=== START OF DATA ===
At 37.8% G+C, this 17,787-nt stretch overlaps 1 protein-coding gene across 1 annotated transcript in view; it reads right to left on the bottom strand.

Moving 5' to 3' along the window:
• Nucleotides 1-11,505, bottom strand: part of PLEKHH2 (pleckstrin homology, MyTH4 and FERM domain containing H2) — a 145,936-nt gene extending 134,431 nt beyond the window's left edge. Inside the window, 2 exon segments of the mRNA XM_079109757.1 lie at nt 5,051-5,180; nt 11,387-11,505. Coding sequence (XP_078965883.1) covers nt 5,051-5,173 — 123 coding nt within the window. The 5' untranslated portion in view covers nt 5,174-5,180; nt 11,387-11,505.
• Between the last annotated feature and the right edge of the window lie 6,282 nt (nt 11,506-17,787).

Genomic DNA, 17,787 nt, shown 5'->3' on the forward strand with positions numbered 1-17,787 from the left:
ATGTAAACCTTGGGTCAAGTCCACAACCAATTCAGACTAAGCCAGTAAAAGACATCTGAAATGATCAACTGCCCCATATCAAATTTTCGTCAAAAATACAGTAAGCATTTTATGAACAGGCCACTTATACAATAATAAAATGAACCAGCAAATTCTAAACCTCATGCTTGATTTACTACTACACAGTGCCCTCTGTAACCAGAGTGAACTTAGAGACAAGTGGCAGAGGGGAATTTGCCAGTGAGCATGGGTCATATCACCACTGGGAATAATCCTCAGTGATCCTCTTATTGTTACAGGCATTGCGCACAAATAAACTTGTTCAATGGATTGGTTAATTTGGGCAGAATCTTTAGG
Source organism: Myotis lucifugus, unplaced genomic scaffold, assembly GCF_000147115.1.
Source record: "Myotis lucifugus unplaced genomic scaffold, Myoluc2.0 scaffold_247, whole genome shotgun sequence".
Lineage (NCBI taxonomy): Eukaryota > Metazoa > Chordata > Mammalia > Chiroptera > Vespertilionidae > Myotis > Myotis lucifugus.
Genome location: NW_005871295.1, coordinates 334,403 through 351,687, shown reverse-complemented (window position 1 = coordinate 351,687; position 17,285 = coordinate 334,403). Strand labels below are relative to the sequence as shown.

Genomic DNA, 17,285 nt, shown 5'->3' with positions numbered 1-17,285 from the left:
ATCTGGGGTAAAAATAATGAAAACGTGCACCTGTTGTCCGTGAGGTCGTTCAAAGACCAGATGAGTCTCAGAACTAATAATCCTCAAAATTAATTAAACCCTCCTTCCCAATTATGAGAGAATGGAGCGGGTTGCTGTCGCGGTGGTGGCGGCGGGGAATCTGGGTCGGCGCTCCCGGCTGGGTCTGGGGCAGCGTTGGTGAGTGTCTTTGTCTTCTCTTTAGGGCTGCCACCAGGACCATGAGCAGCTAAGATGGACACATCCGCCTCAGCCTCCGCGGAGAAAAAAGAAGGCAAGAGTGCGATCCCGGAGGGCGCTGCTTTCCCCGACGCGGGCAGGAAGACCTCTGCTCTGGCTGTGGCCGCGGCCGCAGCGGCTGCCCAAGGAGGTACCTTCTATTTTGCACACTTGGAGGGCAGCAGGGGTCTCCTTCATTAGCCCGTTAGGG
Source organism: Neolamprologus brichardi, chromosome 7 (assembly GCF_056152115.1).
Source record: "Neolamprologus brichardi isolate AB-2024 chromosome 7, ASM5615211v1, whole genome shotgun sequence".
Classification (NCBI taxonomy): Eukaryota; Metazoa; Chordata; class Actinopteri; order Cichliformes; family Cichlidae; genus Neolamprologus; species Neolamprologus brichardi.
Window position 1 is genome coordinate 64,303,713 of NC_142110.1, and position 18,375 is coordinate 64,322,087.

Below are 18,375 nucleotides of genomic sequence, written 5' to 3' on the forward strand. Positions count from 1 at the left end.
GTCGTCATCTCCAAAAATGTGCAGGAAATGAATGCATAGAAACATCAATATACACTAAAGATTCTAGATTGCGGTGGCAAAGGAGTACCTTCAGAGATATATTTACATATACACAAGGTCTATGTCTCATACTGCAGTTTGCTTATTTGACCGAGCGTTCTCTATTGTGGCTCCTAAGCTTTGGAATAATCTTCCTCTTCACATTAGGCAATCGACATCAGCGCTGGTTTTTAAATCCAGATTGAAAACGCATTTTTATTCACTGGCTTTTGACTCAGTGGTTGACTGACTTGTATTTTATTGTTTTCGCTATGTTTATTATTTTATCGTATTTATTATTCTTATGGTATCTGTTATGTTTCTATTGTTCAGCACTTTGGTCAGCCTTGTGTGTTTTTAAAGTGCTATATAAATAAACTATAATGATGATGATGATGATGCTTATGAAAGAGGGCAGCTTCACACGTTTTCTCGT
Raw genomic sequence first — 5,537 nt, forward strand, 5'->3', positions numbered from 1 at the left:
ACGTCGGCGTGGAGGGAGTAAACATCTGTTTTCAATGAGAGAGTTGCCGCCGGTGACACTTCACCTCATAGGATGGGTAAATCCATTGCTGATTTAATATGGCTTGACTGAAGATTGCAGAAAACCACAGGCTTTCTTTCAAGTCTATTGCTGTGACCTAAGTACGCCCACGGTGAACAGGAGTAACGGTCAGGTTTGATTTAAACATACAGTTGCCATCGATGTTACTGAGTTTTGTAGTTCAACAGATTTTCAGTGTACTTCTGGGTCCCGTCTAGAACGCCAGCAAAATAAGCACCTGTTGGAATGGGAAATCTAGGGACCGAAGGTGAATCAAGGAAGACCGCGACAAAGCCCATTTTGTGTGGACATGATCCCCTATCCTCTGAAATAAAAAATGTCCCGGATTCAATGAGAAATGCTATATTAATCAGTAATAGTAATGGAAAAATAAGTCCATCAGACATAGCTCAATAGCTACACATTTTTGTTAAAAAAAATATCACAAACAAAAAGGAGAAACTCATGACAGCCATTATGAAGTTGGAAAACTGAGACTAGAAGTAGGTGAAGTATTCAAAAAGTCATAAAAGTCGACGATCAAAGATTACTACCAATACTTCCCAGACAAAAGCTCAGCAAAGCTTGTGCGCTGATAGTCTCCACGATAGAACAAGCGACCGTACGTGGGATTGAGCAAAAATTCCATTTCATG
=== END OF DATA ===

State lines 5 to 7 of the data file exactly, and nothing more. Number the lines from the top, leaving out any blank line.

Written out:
Genomic DNA, 17,787 nt, shown 5'->3' on the forward strand with positions numbered 1-17,787 from the left:
ATGTAAACCTTGGGTCAAGTCCACAACCAATTCAGACTAAGCCAGTAAAAGACATCTGAAATGATCAACTGCCCCATATCAAATTTTCGTCAAAAATACAGTAAGCATTTTATGAACAGGCCACTTATACAATAATAAAATGAACCAGCAAATTCTAAACCTCATGCTTGATTTACTACTACACAGTGCCCTCTGTAACCAGAGTGAACTTAGAGACAAGTGGCAGAGGGGAATTTGCCAGTGAGCATGGGTCATATCACCACTGGGAATAATCCTCAGTGATCCTCTTATTGTTACAGGCATTGCGCACAAATAAACTTGTTCAATGGATTGGTTAATTTGGGCAGAATCTTTAGG
Source organism: Myotis lucifugus, unplaced genomic scaffold, assembly GCF_000147115.1.